Storify has published a summary of tweets from the conference, if you are interested in knowing more of what people said. On the core themes of the conference, many examples of successful social entrepreneurship were presented, including the KickStarter for crowd funding, Jolitics for online activism, Palindrome Advisors to accelerate professional managerial involvement in philanthropy, Beatbullying for empowerment of children, Twaweza’s information brokering for social change in Tanzania, and the MyFarm project that enables about 10k internet denizens collectively run a farm. There was a short and informative film, too, titled Up in Smoke, on sustainable and innovative farming, which I enjoyed very much. The role of technology in these initiatives varied largely, but there was one thing common to them – the huge role of people in powering the initiatives.

Personally, though, the summit helped me realise that we should not only extract and visualise insights from raw data but must also develop the skills needed to tell the stories that need to be told through data. That simply was the lingering message that remains.

December 15, 2010

Crowdsourcing: A Value to Nonprofits?

Crowdsourcing the landscape - Beta Version 1, Ross Dawson

By Keisha Taylor, Communications Manager, GuideStar International

This post is cross-posted from the TechSoup blog. You can read the original post and any comments here.

Who can help? Has this been done before? What is the best route? How can this project be sustainable? Crowdsourcing is being used to help find the answers to these and many other questions. According to Wikipedia, “crowdsourcing is the act of outsourcing tasks, traditionally performed by an employee or contractor, to an undefined, large group of people or community (a crowd), through an open call.” Organizations are crowdfunding, crowd voting, crowdsourcing jobs, and even crowdsourcing films (see Life in a Day). Presentations illustrating its use have also been made available at this year’s CrowdConf2010.

So Why Should Nonprofits Care?

Though there are both pros and cons to its use, the nonprofit sector can also learn many valuable lessons from the ways that it is already being used. Crowdsourcing is used to gather information, have service needs met, get advice, and save money.  It can also help to inform decisions, demonstrate accountability and inclusiveness, as well as increase publicity. Given the voluntary nature of the nonprofit sector, crowdsourcing creates a host of new and exciting opportunities. According to Peter H. LaMotte of GeniusRocket, “the reality is that nonprofits have been at the forefront of crowdsourcing long before Jeff Howe coined this popular term.”

Have a look at this crowdsourced presentation and read Amy Sample Ward’s blog post Crowdsourcing: Community vs Crowd. There she talks about how nonprofits may be able to benefit from crowdsourcing, while also taking care to highlight when it may not be useful. She also provides some examples of ways that organizations are already using it and gives some tips on how to evaluate its success.

A few of the many examples of organizations using crowdsourcing to help nonprofits and the public include:

  • Ushahadi: This nonprofit technology company develops free, open-source software and uses crowdsourcing to find information which can solve problems related to disasters, voting and the environment to name a few.
  • Crisis Commons: This uses crowdsourcing to help countries in the wake of disasters. In 2010, they helped to mobilise workers and support for the Haiti earthquake, Gulf oil spill, Chilean earthquake, and Pakistan flooding.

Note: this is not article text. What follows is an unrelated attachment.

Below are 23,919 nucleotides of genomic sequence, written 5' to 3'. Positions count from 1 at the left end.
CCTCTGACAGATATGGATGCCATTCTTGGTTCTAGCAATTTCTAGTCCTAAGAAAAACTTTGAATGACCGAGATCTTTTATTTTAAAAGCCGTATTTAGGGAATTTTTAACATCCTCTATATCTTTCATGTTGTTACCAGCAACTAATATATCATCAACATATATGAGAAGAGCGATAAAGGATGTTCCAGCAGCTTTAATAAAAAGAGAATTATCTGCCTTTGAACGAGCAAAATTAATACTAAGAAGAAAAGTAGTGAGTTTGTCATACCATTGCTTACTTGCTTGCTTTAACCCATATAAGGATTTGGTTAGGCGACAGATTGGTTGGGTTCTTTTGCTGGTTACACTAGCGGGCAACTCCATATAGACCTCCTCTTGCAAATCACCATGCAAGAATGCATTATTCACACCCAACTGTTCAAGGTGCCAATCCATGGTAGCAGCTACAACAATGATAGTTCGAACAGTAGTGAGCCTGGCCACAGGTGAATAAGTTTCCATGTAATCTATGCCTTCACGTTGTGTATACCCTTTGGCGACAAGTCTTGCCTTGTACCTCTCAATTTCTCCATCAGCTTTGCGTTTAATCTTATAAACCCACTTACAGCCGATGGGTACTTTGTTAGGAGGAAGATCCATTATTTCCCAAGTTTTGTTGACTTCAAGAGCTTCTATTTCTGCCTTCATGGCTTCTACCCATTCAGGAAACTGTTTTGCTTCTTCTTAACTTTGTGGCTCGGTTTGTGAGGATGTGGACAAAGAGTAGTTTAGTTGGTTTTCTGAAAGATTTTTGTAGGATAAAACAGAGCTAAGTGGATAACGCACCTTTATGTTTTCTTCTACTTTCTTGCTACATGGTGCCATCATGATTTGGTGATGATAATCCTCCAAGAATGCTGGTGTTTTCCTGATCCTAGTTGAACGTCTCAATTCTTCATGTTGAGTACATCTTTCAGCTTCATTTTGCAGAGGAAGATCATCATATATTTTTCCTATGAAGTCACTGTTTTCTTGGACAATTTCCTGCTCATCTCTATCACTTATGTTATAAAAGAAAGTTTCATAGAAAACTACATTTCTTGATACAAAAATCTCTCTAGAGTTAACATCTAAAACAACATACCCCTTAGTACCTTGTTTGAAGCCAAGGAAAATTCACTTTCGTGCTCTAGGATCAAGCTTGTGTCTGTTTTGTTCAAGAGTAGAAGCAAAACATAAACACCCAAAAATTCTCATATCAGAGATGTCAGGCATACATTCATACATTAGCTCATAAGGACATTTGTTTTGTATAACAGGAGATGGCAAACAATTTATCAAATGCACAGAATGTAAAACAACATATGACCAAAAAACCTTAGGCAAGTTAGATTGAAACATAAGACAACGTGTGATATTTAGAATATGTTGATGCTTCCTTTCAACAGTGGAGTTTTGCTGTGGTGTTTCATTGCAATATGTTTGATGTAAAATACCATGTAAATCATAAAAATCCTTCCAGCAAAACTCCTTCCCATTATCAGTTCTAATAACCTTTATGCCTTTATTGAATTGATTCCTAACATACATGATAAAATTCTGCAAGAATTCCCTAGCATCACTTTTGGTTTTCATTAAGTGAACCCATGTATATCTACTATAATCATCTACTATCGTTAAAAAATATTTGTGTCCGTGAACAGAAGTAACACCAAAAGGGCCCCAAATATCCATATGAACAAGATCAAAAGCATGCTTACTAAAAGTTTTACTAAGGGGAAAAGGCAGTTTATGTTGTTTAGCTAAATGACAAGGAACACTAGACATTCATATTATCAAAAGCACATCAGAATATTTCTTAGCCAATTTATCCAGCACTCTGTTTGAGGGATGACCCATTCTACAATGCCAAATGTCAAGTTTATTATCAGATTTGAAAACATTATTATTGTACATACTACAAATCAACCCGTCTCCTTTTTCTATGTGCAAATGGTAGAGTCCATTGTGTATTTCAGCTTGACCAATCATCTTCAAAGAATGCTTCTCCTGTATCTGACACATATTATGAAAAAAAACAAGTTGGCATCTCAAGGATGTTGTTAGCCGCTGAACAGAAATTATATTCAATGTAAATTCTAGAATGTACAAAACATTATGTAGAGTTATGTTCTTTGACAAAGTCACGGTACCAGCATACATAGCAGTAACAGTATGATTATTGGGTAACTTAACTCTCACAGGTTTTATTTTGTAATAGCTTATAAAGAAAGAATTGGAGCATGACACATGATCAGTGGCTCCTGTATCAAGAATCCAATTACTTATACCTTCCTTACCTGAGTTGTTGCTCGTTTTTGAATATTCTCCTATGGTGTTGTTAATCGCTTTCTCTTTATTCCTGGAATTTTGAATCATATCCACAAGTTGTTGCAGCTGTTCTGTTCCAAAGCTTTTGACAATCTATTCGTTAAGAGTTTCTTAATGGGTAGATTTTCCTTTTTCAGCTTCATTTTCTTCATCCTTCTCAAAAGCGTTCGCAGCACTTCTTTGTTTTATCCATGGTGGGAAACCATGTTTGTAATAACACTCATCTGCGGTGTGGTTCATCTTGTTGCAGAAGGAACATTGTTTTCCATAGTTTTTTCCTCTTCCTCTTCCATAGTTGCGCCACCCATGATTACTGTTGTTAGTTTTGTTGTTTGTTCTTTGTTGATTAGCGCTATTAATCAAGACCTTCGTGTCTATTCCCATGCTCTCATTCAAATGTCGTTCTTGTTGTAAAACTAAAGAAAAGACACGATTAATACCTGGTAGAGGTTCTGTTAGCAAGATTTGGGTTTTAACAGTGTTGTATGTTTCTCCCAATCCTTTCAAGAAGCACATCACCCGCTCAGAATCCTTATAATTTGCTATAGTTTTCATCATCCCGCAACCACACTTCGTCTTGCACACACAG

• Kiva: This nonprofit provides micro-loans and uses crowdsourcing for their work. They use a P2P money lending model.
  • Crowdflower: Using crowdsourcng they connect organizations that want to get “labor on demand” with a round-the-clock workforce in 70 countries.
  • Aiddata: Their Wisdom of the Crowd project is utilizing crowdsourcing to provide additional information, which can complement the aid data on their database.
  • Ashoka Changemakers: They utilize an open-source and crowdsourced approach to aid social innovation. This year they partnered with the G20 to help them identify innovative SME finance models in the emerging world.
  • Inspired by crowdsourcing, Microsoft is running an Imagine Cup Solve This programme, which aims to inspire students to help intergovernmental organizations (IGOs), nongovernmental organisations (NGOs), and nonprofits solve problems. This year’s theme is
    “Imagine a world where technology helps solve the toughest problems” and an Imagine Cup competition is being held in 2011 to encourage students to participate.

Organizations are also collaborating to improve the success of crowdsourcing. For example Samasource, Frontline SMS, and Ushahadi worked together with support from the U.S. and Haitian governments to set up a hotline (Mission 4636) to be able receive and translate text messages from mobile phones following the Haitian earthquake this year. This proved essential for Haiti’s earthquake relief efforts and more about this initiative can be read in the article Crowdsourcing Disaster Relief. Crowdsourcing can help to provide valuable information in a cost effective way.

It follows that crowdsourcing can be very valuable to nonprofits, but they must explore ways to make it work best for them.

April 21, 2010

The Growth of an Open Data Movement

Following his involvement in several initiatives to open up government data to the public, Tim Berners-Lee recently gave an update on the ways in which this ‘raw data’ is being utilized by a growing ‘Open Data Movement’. One example he cites is the way in which a mashup of US government data helped a lawyer to influence the outcome of a court case in the US. He also talks about how the use of community generated data helped with the development of the Open Street Map and how volunteers helped to provide much needed information to the map in real time following the earthquake in Haiti this year. The use of this type of data is only just beginning, as Mr. Berners-Lee said ‘We have only just started”. All of civil society has the opportunity to build upon and analyse the data that is increasingly being made available to help improve quality of life not just for themselves and their country but for the rest of the world. Have a look at his presentation on TED.